The study of algal biofuel is a young industry that is making strides in finding a purpose as renewable fuel. But, can it also fuel livestock? That is exactly what an associate professor at New Mexico State University is hoping to discover through her research combining algal co-product with livestock feed.

Shanna Ivey, with the Department of Animal and Range Sciences, is working with an alliance - which involves several departments at NMSU - that is studying algal biofuel and bio products.

Ivey said her role in the project is to research the benefits of the co-product left over after oil is extracted from algae.

"The biggest challenge we face now is that algae is a wonderful idea, but it is challenging to grow enough biomass to do a full animal experiment, because it takes quite a bit of algae especially for cattle," she said.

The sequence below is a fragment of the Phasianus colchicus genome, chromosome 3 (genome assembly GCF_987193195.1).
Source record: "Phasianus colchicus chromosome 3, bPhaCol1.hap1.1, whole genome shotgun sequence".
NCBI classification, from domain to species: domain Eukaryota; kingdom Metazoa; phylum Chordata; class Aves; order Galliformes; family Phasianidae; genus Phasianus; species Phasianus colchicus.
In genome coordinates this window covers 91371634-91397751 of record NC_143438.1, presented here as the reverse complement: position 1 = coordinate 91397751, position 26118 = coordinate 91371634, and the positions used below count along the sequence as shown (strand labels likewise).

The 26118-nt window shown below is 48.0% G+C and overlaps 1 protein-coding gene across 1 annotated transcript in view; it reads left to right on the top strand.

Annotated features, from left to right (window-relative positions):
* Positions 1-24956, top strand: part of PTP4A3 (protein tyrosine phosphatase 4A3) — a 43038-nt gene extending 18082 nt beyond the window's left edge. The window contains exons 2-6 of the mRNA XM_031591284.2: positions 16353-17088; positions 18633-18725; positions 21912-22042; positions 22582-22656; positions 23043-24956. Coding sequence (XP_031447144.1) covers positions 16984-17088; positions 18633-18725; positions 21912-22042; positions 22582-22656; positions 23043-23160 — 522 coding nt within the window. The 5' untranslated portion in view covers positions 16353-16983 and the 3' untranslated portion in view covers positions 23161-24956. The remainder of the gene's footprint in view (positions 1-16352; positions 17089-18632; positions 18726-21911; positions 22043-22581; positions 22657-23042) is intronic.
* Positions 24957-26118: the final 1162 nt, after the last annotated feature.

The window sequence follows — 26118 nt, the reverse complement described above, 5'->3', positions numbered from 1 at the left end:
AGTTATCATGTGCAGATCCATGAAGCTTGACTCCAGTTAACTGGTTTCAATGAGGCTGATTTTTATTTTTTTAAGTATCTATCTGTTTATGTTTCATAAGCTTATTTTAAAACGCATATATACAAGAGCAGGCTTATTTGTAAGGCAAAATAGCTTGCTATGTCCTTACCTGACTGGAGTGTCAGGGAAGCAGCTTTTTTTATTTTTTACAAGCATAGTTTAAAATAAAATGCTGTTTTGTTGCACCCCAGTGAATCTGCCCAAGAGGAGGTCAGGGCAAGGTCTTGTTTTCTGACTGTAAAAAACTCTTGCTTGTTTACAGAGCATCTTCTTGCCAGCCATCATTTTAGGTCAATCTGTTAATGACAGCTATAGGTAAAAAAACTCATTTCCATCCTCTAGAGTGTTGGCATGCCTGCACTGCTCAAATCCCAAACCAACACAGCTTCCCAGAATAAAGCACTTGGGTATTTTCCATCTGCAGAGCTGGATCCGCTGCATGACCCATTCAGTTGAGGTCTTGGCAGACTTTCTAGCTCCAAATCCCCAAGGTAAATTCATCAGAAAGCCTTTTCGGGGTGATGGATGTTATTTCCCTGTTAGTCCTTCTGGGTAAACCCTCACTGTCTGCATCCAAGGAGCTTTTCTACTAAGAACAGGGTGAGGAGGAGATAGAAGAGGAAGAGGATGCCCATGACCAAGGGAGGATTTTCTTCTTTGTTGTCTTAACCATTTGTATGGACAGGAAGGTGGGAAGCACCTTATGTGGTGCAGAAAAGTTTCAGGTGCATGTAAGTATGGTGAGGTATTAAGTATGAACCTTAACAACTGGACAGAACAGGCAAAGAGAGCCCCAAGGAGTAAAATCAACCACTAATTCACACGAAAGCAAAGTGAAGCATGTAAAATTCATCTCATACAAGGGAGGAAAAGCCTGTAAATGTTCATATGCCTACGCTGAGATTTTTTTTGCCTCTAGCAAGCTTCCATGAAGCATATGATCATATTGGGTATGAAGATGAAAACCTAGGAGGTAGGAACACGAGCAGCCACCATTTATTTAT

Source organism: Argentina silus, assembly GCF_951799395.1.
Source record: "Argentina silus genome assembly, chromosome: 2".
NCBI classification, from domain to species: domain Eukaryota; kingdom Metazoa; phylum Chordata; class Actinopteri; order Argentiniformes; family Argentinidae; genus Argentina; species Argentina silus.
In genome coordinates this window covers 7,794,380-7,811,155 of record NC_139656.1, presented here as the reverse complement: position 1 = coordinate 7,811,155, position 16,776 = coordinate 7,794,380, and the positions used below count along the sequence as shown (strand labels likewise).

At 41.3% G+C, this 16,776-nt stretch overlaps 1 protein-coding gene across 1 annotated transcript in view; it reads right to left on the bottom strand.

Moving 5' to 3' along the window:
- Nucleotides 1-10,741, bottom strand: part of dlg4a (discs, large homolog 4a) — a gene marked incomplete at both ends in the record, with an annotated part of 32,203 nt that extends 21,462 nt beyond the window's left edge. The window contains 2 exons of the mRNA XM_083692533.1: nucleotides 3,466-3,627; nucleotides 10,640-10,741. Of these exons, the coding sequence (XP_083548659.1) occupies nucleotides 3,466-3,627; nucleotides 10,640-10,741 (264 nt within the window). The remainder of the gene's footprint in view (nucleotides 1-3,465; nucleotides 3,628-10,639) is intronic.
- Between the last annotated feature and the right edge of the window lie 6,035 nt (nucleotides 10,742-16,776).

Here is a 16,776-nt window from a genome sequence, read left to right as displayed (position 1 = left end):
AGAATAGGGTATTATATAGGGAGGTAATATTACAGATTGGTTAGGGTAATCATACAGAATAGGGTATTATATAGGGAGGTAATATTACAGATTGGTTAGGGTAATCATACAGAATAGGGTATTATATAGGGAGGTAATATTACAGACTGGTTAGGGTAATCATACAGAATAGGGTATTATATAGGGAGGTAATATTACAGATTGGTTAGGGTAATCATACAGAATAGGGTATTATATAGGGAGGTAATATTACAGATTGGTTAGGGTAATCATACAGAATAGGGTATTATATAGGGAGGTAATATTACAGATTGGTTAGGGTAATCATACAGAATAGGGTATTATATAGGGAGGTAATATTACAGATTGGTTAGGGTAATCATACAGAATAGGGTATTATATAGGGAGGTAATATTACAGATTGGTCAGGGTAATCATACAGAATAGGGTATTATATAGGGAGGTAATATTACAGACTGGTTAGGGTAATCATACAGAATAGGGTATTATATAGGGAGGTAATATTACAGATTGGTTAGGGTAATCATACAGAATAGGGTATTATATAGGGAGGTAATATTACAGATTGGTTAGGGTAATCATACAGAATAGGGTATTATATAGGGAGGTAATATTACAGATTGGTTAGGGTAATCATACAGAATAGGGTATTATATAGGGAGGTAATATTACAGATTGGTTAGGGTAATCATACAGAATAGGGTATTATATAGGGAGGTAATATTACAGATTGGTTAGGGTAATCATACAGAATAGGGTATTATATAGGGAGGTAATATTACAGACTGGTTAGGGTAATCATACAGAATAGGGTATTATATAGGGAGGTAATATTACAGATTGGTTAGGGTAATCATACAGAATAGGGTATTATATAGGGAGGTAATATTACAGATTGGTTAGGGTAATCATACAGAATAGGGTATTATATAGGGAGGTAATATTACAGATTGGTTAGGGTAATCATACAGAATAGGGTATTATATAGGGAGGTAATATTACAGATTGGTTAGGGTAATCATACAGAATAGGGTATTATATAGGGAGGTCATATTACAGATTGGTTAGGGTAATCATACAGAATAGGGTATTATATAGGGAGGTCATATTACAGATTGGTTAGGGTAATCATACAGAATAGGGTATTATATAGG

Texas A&M University, a partner in the alliance, is using one strain of algal co-product on livestock. For her part in the research, Ivey is taking a more scientific approach that allows her to work with six strains of algae while using no animals.

"We have continuous flow fermenters that are basically an artificial rumen," she said. "For our study, we require only two kilograms of material whereas, to do an animal study would take a ton of material."

Ivey and her team take ruminal fluid from cows and conduct fermentation in the lab that simulates as if they were to feed a cow. She is using algae from the Fabian Garcia Science Center and an algae farm in Pecos, Texas.

As part of the $50 million Department of Energy grant, various members of the consortium grow algae. The algae is then sent to Valicor in Michigan where the oil is extracted and the co-product is distributed to the various partners.

"This co-product is high in protein," Ivey said. "It's about 25 to 30 percent crude protein which is good for livestock. It seems to also have some carbohydrates as well, and some residual oil that can be used as energy."

Due to crude protein requirements for livestock feed, researchers are looking to mix as high as 15 percent of the co-product into the total diet.